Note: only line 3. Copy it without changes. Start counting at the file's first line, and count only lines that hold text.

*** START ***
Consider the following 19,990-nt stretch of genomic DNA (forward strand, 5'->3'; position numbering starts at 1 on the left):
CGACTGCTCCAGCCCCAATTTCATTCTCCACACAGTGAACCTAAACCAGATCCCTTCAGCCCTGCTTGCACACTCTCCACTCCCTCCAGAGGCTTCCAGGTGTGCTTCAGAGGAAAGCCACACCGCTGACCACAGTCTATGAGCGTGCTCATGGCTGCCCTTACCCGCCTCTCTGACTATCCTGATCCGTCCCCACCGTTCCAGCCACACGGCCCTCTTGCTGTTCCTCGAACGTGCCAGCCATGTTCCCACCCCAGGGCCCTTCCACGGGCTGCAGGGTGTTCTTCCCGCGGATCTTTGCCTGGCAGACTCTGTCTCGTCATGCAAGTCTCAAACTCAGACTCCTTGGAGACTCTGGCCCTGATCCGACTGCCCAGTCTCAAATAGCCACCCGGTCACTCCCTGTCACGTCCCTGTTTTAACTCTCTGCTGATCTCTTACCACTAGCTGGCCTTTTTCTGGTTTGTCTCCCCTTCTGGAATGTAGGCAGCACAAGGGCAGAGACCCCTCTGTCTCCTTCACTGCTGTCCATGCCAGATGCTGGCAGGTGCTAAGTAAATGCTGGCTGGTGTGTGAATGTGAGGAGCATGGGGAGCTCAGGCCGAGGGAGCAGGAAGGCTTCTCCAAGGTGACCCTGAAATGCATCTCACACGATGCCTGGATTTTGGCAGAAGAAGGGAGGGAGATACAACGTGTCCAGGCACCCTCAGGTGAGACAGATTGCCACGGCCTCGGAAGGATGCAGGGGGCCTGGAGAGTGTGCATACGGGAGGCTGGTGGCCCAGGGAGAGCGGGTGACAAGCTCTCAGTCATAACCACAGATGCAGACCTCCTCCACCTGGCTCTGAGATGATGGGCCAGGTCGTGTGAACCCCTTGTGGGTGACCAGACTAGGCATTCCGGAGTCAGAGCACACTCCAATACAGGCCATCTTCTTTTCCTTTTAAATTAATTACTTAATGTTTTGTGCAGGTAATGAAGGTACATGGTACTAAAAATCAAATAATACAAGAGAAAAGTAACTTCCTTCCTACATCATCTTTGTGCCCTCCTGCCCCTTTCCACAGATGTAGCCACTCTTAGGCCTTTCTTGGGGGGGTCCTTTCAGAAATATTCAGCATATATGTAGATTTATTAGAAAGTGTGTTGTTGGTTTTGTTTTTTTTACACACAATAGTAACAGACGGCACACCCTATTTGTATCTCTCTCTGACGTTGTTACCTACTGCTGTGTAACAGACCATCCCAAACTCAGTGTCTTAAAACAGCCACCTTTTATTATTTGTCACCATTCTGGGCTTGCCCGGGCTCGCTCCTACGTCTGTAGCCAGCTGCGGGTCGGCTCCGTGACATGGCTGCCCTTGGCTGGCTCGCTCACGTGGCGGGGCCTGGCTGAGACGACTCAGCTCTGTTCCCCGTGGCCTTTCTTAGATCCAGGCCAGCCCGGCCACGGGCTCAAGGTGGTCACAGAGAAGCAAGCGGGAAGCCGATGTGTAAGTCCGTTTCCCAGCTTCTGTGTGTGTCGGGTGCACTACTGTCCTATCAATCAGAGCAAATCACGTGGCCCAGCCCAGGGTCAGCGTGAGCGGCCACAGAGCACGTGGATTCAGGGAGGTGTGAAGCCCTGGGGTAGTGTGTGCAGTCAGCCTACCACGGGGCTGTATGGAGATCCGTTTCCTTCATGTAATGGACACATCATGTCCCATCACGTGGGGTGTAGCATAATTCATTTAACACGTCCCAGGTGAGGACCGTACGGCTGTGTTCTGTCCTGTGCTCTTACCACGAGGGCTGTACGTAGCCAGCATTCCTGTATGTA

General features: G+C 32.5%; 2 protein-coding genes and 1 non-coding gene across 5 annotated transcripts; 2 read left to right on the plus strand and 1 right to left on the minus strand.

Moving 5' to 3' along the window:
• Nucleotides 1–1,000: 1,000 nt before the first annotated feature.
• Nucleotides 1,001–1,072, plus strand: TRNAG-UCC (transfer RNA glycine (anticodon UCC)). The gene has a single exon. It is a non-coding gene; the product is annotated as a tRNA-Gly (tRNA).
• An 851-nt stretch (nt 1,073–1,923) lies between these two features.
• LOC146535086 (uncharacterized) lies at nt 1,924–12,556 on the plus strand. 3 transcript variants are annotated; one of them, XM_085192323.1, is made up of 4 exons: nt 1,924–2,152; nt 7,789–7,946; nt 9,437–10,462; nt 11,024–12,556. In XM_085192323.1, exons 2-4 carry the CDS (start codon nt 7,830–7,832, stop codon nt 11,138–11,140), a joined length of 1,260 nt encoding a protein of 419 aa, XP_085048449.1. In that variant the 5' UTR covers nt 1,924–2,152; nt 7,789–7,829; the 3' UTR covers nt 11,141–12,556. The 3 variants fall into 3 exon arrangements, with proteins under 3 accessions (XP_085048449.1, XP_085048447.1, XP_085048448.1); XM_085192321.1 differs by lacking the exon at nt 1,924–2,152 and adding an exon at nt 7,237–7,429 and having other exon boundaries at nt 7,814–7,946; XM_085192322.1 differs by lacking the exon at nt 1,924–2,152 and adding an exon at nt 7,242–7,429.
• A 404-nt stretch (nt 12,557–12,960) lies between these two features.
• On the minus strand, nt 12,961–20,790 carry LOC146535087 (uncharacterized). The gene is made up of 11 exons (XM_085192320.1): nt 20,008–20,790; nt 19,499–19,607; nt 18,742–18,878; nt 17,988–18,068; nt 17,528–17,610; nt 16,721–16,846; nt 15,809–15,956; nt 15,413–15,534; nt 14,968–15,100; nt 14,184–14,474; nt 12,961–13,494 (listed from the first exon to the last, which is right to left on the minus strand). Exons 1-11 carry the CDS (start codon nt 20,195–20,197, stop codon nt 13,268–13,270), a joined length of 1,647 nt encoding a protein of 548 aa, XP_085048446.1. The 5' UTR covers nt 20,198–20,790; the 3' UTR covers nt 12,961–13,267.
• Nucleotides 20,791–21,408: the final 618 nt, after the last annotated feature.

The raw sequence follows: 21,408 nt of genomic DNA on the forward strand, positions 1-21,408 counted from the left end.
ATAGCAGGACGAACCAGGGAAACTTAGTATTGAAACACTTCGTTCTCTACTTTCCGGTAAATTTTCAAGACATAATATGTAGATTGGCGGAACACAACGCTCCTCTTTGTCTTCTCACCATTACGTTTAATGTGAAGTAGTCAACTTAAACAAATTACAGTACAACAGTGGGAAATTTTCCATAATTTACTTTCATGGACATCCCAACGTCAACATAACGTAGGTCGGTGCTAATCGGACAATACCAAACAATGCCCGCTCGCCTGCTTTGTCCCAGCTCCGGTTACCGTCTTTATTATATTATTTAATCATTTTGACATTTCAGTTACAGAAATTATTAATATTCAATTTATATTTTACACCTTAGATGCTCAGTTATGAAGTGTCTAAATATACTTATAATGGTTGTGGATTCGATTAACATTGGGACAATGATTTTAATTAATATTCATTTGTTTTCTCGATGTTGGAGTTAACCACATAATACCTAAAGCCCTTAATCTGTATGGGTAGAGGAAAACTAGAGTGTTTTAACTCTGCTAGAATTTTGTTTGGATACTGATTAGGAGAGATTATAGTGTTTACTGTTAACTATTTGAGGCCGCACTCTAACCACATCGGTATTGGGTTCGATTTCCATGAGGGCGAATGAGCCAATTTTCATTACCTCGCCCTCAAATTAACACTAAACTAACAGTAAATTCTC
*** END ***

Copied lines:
General features: G+C 32.5%; 2 protein-coding genes and 1 non-coding gene across 5 annotated transcripts; 2 read left to right on the plus strand and 1 right to left on the minus strand.